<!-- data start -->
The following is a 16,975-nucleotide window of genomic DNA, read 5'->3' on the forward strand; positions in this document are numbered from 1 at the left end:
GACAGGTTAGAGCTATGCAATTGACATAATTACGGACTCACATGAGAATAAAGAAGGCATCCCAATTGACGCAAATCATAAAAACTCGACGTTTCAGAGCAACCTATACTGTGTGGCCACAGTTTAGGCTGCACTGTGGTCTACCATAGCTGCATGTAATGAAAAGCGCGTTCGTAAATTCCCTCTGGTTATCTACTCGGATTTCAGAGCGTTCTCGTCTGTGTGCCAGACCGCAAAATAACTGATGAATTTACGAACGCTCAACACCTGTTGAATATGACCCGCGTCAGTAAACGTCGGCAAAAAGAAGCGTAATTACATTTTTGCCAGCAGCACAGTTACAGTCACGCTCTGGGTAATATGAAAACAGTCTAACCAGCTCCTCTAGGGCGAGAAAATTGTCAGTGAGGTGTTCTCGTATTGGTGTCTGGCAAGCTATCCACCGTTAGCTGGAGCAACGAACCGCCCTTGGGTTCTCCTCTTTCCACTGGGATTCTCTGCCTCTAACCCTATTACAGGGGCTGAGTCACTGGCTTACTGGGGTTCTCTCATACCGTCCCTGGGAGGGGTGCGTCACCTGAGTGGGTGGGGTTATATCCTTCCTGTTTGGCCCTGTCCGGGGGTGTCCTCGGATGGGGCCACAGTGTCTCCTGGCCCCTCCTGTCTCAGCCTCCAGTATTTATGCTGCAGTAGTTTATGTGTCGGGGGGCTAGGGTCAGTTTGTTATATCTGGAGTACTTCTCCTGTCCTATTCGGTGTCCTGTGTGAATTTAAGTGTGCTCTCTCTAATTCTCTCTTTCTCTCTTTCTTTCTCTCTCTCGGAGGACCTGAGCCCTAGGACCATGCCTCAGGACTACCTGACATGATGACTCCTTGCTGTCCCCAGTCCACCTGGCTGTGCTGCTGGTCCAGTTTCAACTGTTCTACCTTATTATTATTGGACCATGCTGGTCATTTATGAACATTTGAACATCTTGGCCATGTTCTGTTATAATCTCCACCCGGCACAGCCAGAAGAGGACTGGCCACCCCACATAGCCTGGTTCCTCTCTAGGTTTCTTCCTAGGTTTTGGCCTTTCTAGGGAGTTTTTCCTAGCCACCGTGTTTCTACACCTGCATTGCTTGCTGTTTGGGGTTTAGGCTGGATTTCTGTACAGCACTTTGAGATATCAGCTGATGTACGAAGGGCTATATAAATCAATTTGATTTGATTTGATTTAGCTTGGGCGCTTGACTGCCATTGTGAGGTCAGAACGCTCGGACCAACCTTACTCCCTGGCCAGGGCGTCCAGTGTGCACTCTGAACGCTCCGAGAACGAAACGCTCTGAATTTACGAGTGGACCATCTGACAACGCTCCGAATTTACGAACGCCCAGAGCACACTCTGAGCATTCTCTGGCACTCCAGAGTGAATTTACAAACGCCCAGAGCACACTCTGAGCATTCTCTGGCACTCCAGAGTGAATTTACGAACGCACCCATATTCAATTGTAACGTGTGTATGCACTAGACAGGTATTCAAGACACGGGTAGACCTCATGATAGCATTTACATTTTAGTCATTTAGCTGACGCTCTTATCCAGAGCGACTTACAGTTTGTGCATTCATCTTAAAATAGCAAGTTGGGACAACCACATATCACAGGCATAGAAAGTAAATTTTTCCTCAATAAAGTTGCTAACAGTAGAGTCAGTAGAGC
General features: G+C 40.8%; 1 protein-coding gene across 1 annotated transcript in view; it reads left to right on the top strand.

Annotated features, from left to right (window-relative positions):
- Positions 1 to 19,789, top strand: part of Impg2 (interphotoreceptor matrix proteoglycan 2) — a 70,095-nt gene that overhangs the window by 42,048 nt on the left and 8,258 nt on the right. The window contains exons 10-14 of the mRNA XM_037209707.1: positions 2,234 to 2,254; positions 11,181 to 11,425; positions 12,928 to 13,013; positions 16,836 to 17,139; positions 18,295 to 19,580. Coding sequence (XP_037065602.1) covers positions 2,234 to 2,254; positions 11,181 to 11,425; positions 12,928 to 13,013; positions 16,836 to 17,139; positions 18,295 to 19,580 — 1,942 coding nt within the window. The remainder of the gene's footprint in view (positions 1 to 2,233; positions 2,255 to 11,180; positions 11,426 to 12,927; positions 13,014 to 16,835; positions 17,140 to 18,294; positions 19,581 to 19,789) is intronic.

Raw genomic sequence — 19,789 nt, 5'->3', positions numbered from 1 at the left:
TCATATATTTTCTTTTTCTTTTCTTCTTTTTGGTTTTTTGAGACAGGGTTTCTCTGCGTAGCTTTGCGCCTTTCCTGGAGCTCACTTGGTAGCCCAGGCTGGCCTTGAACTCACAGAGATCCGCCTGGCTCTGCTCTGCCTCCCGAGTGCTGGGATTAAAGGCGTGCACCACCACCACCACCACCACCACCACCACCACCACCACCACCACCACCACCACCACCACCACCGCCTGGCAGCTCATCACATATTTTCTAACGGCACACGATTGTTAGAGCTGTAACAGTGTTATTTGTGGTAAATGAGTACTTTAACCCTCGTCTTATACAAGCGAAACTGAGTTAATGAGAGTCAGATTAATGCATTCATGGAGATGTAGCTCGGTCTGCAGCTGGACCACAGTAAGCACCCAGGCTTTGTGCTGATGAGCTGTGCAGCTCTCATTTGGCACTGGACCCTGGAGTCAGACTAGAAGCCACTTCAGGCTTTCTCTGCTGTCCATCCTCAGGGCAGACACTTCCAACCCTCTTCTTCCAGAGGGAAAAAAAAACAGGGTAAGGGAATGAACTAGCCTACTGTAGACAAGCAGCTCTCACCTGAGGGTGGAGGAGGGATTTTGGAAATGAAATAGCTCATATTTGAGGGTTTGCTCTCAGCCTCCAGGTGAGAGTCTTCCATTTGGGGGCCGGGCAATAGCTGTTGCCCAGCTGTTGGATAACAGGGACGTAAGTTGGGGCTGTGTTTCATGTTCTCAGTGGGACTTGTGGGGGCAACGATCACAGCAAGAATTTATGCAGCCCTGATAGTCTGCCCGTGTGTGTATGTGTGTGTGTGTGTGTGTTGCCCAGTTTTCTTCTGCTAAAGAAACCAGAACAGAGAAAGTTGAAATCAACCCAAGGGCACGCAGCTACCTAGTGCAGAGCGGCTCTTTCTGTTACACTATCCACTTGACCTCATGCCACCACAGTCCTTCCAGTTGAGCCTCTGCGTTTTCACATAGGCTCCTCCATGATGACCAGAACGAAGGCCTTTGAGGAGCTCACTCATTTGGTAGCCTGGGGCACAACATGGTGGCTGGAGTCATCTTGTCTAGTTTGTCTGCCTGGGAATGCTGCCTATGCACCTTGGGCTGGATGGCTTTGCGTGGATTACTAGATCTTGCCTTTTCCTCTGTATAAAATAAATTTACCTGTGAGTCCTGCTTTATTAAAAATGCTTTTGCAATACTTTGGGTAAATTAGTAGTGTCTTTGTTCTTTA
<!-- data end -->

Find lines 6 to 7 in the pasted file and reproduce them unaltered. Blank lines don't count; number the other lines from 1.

Raw genomic sequence — 19,789 nt, 5'->3', positions numbered from 1 at the left:
TCATATATTTTCTTTTTCTTTTCTTCTTTTTGGTTTTTTGAGACAGGGTTTCTCTGCGTAGCTTTGCGCCTTTCCTGGAGCTCACTTGGTAGCCCAGGCTGGCCTTGAACTCACAGAGATCCGCCTGGCTCTGCTCTGCCTCCCGAGTGCTGGGATTAAAGGCGTGCACCACCACCACCACCACCACCACCACCACCACCACCACCACCACCACCACCACCACCACCACCGCCTGGCAGCTCATCACATATTTTCTAACGGCACACGATTGTTAGAGCTGTAACAGTGTTATTTGTGGTAAATGAGTACTTTAACCCTCGTCTTATACAAGCGAAACTGAGTTAATGAGAGTCAGATTAATGCATTCATGGAGATGTAGCTCGGTCTGCAGCTGGACCACAGTAAGCACCCAGGCTTTGTGCTGATGAGCTGTGCAGCTCTCATTTGGCACTGGACCCTGGAGTCAGACTAGAAGCCACTTCAGGCTTTCTCTGCTGTCCATCCTCAGGGCAGACACTTCCAACCCTCTTCTTCCAGAGGGAAAAAAAAACAGGGTAAGGGAATGAACTAGCCTACTGTAGACAAGCAGCTCTCACCTGAGGGTGGAGGAGGGATTTTGGAAATGAAATAGCTCATATTTGAGGGTTTGCTCTCAGCCTCCAGGTGAGAGTCTTCCATTTGGGGGCCGGGCAATAGCTGTTGCCCAGCTGTTGGATAACAGGGACGTAAGTTGGGGCTGTGTTTCATGTTCTCAGTGGGACTTGTGGGGGCAACGATCACAGCAAGAATTTATGCAGCCCTGATAGTCTGCCCGTGTGTGTATGTGTGTGTGTGTGTGTGTTGCCCAGTTTTCTTCTGCTAAAGAAACCAGAACAGAGAAAGTTGAAATCAACCCAAGGGCACGCAGCTACCTAGTGCAGAGCGGCTCTTTCTGTTACACTATCCACTTGACCTCATGCCACCACAGTCCTTCCAGTTGAGCCTCTGCGTTTTCACATAGGCTCCTCCATGATGACCAGAACGAAGGCCTTTGAGGAGCTCACTCATTTGGTAGCCTGGGGCACAACATGGTGGCTGGAGTCATCTTGTCTAGTTTGTCTGCCTGGGAATGCTGCCTATGCACCTTGGGCTGGATGGCTTTGCGTGGATTACTAGATCTTGCCTTTTCCTCTGTATAAAATAAATTTACCTGTGAGTCCTGCTTTATTAAAAATGCTTTTGCAATACTTTGGGTAAATTAGTAGTGTCTTTGTTCTTTA